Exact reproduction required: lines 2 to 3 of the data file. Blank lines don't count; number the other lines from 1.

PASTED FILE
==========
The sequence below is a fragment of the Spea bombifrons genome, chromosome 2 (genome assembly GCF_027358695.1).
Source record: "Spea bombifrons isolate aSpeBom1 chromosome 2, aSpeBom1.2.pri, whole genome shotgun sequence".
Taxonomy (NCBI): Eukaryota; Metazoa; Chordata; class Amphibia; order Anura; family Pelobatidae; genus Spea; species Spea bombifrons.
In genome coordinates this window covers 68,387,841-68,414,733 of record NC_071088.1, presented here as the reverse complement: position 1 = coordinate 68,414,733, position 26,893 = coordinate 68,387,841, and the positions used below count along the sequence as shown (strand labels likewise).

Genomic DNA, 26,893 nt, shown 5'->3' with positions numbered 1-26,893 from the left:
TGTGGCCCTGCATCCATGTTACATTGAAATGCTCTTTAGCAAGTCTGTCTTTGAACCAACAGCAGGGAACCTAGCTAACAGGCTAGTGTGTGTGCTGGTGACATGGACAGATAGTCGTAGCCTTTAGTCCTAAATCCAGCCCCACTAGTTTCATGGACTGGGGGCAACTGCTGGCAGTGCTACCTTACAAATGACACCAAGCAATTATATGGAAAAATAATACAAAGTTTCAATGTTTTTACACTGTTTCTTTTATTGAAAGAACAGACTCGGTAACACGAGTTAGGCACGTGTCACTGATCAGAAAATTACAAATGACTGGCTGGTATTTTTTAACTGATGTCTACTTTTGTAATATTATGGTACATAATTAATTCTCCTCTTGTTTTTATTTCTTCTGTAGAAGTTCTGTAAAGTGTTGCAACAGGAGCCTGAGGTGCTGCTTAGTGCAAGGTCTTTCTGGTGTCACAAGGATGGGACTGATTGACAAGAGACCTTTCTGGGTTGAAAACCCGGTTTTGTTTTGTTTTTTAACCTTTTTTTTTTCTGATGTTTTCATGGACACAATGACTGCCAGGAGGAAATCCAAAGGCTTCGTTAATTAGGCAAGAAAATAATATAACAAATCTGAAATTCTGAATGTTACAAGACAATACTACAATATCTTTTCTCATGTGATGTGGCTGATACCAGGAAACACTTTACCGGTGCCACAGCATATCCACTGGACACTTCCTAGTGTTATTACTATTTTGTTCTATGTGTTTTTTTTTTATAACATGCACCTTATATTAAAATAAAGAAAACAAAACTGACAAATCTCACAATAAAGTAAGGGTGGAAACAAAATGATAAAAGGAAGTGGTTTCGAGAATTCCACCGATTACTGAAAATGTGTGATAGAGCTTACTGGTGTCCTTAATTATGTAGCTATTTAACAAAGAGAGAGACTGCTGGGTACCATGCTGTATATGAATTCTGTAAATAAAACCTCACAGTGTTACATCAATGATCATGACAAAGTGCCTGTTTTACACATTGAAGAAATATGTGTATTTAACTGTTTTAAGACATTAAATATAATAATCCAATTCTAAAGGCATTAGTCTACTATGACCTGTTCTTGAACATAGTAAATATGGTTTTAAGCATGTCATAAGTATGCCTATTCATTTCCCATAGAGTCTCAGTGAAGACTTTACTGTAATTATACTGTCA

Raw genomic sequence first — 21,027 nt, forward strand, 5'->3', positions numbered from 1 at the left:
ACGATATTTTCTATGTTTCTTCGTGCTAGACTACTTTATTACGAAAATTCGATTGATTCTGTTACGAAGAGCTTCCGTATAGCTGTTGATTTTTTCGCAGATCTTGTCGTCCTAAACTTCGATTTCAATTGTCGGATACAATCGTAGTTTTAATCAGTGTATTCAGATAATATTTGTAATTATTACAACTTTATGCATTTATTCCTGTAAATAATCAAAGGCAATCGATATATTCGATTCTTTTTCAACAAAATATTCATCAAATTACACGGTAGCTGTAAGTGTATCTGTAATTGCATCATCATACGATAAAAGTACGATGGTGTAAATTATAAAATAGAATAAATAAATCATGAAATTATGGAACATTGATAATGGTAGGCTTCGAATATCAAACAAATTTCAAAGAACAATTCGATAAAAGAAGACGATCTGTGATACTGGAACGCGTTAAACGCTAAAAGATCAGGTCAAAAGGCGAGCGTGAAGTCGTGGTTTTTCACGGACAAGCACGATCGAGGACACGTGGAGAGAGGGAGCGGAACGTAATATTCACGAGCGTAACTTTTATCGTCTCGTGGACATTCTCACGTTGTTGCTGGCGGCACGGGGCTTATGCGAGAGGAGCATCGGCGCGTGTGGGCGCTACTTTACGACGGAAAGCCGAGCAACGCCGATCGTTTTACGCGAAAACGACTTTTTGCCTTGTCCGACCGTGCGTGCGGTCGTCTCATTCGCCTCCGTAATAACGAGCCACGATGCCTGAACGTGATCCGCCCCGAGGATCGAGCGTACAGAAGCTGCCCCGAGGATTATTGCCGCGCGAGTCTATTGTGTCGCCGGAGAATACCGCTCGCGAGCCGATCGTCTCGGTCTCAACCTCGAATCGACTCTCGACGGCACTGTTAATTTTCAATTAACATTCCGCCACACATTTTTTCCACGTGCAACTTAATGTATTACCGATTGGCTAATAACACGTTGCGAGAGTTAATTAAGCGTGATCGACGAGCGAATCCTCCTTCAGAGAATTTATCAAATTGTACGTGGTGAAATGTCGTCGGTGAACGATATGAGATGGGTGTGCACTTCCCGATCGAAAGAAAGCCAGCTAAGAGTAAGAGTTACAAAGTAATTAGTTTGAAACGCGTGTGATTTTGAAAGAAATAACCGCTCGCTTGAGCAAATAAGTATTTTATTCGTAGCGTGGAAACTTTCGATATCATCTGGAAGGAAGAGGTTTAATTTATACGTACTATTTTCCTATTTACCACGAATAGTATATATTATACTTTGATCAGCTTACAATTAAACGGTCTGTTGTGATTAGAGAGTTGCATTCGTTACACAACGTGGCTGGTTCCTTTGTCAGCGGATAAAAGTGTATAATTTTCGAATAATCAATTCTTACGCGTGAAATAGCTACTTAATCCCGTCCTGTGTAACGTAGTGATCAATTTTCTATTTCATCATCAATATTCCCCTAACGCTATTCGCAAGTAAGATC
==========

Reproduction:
Source record: "Spea bombifrons isolate aSpeBom1 chromosome 2, aSpeBom1.2.pri, whole genome shotgun sequence".
Taxonomy (NCBI): Eukaryota; Metazoa; Chordata; class Amphibia; order Anura; family Pelobatidae; genus Spea; species Spea bombifrons.